[ 1.  1.  1.  1.  1.  1.  1.  1.  1.  1.  1.  1.  1.  1.  1.  1.  1.  1.
  1.  1.  1.  1.  1.  1.  1.  1.  1.  1.  1.  1.  1.  1.  1.  1.  1.  1.
  1.  1.  1.  1.  1.  1.  1.  1.  0.  1.  1.  1.  1.  1.]
             precision    recall  f1-score   support

        0.0       1.00      0.04      0.08        25
        1.0       0.51      1.00      0.68        25

avg / total       0.76      0.52      0.38        50

()
0.52
score
{'kernel': 'rbf', 'C': 0.001, 'gamma': 0.001}
best_params
0.52
accuracy_score

seems to be that the clf says to all thinks its a cat....but why?

Is the data_set to small to get a good result ?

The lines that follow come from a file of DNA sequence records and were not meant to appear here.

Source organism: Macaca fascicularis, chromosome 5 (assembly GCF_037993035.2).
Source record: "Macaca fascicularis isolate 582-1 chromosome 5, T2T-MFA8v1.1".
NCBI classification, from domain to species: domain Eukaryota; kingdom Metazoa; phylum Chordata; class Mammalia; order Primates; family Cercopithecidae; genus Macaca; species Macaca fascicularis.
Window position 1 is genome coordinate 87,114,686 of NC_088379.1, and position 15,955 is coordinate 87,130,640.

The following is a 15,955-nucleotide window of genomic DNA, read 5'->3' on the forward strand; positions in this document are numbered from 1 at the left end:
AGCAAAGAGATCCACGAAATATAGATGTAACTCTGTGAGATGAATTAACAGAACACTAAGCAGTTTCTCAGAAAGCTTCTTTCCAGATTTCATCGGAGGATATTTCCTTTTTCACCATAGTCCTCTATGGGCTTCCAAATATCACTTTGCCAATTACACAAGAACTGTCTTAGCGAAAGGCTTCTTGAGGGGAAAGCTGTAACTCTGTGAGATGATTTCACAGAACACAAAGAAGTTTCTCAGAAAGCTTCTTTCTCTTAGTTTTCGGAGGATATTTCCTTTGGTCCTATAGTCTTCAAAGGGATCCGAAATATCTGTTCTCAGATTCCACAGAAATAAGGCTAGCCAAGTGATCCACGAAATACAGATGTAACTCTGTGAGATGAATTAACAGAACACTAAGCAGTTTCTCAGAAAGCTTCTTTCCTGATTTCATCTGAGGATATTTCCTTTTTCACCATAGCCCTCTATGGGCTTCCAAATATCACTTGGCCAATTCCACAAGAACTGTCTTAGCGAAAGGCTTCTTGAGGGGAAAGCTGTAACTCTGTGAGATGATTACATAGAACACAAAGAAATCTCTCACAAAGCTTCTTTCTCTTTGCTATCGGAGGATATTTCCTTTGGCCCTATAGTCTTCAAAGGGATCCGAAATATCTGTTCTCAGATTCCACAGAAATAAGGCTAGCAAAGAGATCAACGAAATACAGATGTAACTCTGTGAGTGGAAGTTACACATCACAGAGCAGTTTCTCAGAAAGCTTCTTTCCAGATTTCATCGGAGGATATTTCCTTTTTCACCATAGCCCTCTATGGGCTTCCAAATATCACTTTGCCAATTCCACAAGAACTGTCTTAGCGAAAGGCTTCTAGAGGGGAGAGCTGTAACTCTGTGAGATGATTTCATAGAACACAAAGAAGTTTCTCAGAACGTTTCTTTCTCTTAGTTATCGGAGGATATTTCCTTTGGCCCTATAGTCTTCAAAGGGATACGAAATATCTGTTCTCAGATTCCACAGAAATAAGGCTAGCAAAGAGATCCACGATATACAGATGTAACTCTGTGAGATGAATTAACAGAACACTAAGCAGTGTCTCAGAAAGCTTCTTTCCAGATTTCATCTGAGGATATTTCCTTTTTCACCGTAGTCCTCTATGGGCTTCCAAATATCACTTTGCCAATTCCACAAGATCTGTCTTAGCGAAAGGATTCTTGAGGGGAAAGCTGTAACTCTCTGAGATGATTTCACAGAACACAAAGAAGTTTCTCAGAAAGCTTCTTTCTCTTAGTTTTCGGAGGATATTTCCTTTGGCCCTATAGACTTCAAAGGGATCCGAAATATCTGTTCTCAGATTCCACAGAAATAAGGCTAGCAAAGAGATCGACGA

Edit: I'm using VLFeat to detecting sift descriptor

Functions:

def create_descriptor_data(data, ID):
    descriptor_list = []
    datas = numpy.genfromtxt(data,dtype='str')
    for p in datas:
      locs, desc = vlfeat_module.vlf_create_descriptors(p,str(ID)+'.key',ID) # create descriptors and save descs in file
      if len(desc) > 500:
        desc = desc[::round((len(desc))/400, 1)] # take between 400 - 800 descriptors
      descriptor_list.append(desc)
      ID += 1 # ID for filename
    return descriptor_list

# create k-mean centers from all *.txt files in directory (data)
def create_center_data(data):
    #data = numpy.vstack(data)
    n_clusters = len(numpy.unique(data))
    kmeans = KMeans(init='k-means++', n_clusters=n_clusters, n_init=1)
    kmeans.fit(data)
    return kmeans, n_clusters

def create_histogram_data(kmeans, descs, n_clusters):